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FTSE 100 hits new high

The news that the FTSE 100 Index of blue chip shares has reached a record high this week has caught the attention of the press. After all, the last time the ‘Footsie’ scaled within reach of 7,000 points was in 1999 during the heady days of the ‘dot-com’ bubble.

Jason Hollands
25 February 2015

However, it is important to understand that the level of the FTSE 100 Index is not a particularly useful way of measuring whether equities are cheap or expensive. The Index represents the combined market capitalisation (size) of its constituents and therefore an increase in the Index can reflect companies having genuinely grown over time, as well as new major international firms having joined the Index. It does not necessarily mean that company valuations have become more expensive.

When drawing comparisons between the UK stock market now and in 1999 it is vital to factor in the impact of inflation over the last 15 years. We estimate that once adjusted for inflation, as measured by UK Consumer Price Index, the FTSE 100 Index would currently need to be at around 9,472 points to be comparable with its previous high in 1999 of 6,930 points. That’s some 37% higher than where it is now.

Valuations on UK equities are a very long way off 1999 levels

It is also important to note that the make-up of the FTSE 100 Index is very different today from what it looked like in 1999 when telecom and technology companies represented 18% and 3.8% of the FTSE 100 Index respectively. Today these sectors represent just 5.1% and 1.1% of the FTSE 100. The broader UK market back then had seen a frenzy of Initial Public Offerings of new ‘dot-com’ internet companies. These companies traded at valuations that reflected the belief in their future potential rather than actual earnings. And of course in many cases, those earnings never came through.

There are numerous ways to try and assess the value of shares, but the most common one is a measure called the Price/Earnings (P/E) ratio. This measures a share's price relative to the annual profit earned per share. In 1999, the FTSE 100 was on a P/E of 27 times earnings, in large part due to very high ratings of technology and telecom companies, whereas now it is hovering at around 16 times earnings. Current valuations are a little higher than the long term average but they are a very long-way off those seen in 1999.  In an international context, it is the US market that looks the most expensive of the major stockmarkets with a current P/E of almost 20 times earnings.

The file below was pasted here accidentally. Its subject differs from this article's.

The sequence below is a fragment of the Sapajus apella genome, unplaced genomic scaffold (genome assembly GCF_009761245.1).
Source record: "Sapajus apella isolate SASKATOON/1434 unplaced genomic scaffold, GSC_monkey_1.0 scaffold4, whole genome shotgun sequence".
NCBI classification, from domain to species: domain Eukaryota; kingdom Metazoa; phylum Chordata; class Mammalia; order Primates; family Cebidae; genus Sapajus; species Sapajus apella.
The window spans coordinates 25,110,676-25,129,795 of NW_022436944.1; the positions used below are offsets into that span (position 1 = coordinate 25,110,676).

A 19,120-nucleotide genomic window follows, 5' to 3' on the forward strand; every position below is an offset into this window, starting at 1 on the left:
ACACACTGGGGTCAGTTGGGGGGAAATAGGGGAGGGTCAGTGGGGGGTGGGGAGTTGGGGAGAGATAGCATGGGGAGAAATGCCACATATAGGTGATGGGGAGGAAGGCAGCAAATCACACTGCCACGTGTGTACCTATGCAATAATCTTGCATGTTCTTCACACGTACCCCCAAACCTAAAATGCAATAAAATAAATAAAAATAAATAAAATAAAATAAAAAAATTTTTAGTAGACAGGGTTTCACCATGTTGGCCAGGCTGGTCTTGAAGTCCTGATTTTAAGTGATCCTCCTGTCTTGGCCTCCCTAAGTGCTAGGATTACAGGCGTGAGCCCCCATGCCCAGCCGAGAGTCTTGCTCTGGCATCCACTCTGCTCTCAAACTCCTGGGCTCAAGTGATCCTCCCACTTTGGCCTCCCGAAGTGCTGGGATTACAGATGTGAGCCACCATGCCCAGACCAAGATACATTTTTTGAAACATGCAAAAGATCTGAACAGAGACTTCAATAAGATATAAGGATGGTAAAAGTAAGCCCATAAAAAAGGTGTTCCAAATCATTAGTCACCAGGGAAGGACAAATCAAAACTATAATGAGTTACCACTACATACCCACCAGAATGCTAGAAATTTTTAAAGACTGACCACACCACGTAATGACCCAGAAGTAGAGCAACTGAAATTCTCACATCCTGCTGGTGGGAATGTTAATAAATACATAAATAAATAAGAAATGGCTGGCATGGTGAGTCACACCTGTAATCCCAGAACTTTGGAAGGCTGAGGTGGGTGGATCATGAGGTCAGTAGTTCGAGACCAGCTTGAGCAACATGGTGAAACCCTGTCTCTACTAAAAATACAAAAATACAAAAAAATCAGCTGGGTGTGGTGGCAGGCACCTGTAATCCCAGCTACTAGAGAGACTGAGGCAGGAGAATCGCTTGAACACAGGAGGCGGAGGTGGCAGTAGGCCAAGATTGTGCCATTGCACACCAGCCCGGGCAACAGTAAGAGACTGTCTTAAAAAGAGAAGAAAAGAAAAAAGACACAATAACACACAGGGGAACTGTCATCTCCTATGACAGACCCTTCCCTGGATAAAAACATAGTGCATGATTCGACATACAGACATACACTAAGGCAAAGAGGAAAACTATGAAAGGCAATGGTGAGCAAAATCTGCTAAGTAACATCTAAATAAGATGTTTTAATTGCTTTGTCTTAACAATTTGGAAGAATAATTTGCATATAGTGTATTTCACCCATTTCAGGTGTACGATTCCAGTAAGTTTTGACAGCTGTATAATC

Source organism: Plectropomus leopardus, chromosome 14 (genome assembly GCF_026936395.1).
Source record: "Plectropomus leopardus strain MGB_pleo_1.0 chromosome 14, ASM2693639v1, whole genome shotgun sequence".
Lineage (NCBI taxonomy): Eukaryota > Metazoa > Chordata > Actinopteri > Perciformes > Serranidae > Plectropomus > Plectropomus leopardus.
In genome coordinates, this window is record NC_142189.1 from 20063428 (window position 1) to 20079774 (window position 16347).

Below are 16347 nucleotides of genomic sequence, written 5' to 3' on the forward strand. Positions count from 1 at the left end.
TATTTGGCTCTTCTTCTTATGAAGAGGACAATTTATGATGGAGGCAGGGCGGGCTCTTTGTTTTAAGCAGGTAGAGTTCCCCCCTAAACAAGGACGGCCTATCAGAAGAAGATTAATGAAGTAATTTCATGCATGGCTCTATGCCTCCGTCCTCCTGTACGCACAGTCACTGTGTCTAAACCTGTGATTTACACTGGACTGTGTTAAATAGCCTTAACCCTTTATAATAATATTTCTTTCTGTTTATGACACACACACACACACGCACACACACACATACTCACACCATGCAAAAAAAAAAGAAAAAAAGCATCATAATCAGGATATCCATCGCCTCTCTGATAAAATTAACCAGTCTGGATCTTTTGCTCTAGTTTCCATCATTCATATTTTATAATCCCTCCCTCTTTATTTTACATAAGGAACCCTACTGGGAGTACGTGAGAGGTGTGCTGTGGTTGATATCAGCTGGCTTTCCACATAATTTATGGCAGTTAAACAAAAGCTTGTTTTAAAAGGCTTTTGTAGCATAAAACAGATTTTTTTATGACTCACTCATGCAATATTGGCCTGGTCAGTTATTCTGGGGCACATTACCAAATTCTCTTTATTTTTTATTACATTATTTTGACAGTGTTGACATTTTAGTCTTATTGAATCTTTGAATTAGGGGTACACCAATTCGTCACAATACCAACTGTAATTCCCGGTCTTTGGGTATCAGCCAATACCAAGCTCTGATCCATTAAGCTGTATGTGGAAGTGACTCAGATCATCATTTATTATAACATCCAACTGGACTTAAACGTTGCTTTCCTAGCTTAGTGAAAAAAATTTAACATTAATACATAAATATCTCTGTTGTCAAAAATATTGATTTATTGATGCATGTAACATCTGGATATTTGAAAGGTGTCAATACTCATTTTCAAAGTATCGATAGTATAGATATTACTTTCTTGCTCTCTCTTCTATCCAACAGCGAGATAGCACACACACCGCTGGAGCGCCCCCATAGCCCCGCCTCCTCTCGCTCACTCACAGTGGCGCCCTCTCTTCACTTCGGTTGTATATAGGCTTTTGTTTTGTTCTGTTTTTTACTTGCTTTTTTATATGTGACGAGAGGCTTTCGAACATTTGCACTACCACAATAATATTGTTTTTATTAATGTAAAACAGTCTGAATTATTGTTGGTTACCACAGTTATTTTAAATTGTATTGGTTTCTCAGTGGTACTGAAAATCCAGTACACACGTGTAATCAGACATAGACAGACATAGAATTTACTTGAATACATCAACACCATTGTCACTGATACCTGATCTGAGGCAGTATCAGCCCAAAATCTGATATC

Ideas for investors nervous about market levels

Unless you have a crystal ball to predict the future, it is impossible to accurately foresee whether markets will keep rising or could be ready for a set-back in the short term. For example, the US equity market has looked expensive for some time on a number of measures, but over the last year the S&P 500 Index has soared almost 25% higher in total return terms.

One way of addressing concerns over when to invest is to do so on a regular basis, either through a monthly savings scheme or by drip feeding cash into the markets in periodic lump sums. Monthly investing helps smooth out some of the ups and downs so that over a year you will broadly invest at the average market level. It’s a great discipline to keep on saving through the tough times and the good times.

There is no need to forgo your £15,000 ISA allowance this tax year if you are unsure of whether the timing is right: the good news is you can always open your ISA with cash before the end of the tax year and decide when are where to invest it later.  After all, your ISA allowance is precious and if you don’t use it, you will lose it.

The value of investments, and the income derived from them, can go down as well as up and you can get back less than you originally invested. This article does not constitute personal advice. If you are in doubt as to the suitability of an investment please contact one of our advisers. Past performance is not a guide to future performance.

Funds which invest in specific sectors may carry more risk than those spread across a number of different sectors.  In particular, gold, technology and other focused funds can suffer as the underlying stocks can be more volatile and less liquid.